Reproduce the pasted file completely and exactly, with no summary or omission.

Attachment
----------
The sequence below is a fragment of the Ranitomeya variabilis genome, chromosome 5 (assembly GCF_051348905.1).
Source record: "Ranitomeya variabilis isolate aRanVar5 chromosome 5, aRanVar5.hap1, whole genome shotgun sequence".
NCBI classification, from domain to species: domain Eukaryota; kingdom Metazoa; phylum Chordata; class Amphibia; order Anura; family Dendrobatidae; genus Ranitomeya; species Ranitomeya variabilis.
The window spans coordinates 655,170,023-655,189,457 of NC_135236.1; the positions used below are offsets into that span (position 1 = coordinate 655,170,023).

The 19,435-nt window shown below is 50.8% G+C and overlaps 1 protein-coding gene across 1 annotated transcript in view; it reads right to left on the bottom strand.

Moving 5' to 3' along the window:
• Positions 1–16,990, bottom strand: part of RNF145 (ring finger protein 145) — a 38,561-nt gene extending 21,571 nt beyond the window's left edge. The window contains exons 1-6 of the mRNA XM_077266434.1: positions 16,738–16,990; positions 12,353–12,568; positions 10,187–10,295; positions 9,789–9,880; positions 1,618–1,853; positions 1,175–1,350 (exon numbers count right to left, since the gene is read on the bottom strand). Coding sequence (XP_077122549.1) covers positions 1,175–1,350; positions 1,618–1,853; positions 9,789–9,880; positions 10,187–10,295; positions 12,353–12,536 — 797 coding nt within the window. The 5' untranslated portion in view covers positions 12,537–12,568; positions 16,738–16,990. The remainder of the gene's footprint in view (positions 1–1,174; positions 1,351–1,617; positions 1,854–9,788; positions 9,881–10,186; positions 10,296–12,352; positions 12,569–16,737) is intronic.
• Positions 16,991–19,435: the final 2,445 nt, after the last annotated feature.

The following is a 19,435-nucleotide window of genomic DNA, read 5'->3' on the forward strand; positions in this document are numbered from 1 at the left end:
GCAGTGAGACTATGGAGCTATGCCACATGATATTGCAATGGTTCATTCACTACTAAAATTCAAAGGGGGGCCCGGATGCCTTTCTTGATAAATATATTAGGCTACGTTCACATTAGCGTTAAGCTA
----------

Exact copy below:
The sequence below is a fragment of the Ranitomeya variabilis genome, chromosome 5 (assembly GCF_051348905.1).
Source record: "Ranitomeya variabilis isolate aRanVar5 chromosome 5, aRanVar5.hap1, whole genome shotgun sequence".
NCBI classification, from domain to species: domain Eukaryota; kingdom Metazoa; phylum Chordata; class Amphibia; order Anura; family Dendrobatidae; genus Ranitomeya; species Ranitomeya variabilis.
The window spans coordinates 655,170,023-655,189,457 of NC_135236.1; the positions used below are offsets into that span (position 1 = coordinate 655,170,023).

The 19,435-nt window shown below is 50.8% G+C and overlaps 1 protein-coding gene across 1 annotated transcript in view; it reads right to left on the bottom strand.

Moving 5' to 3' along the window:
• Positions 1–16,990, bottom strand: part of RNF145 (ring finger protein 145) — a 38,561-nt gene extending 21,571 nt beyond the window's left edge. The window contains exons 1-6 of the mRNA XM_077266434.1: positions 16,738–16,990; positions 12,353–12,568; positions 10,187–10,295; positions 9,789–9,880; positions 1,618–1,853; positions 1,175–1,350 (exon numbers count right to left, since the gene is read on the bottom strand). Coding sequence (XP_077122549.1) covers positions 1,175–1,350; positions 1,618–1,853; positions 9,789–9,880; positions 10,187–10,295; positions 12,353–12,536 — 797 coding nt within the window. The 5' untranslated portion in view covers positions 12,537–12,568; positions 16,738–16,990. The remainder of the gene's footprint in view (positions 1–1,174; positions 1,351–1,617; positions 1,854–9,788; positions 9,881–10,186; positions 10,296–12,352; positions 12,569–16,737) is intronic.
• Positions 16,991–19,435: the final 2,445 nt, after the last annotated feature.

The following is a 19,435-nucleotide window of genomic DNA, read 5'->3' on the forward strand; positions in this document are numbered from 1 at the left end:
GCAGTGAGACTATGGAGCTATGCCACATGATATTGCAATGGTTCATTCACTACTAAAATTCAAAGGGGGGCCCGGATGCCTTTCTTGATAAATATATTAGGCTACGTTCACATTAGCGTTAAGCTA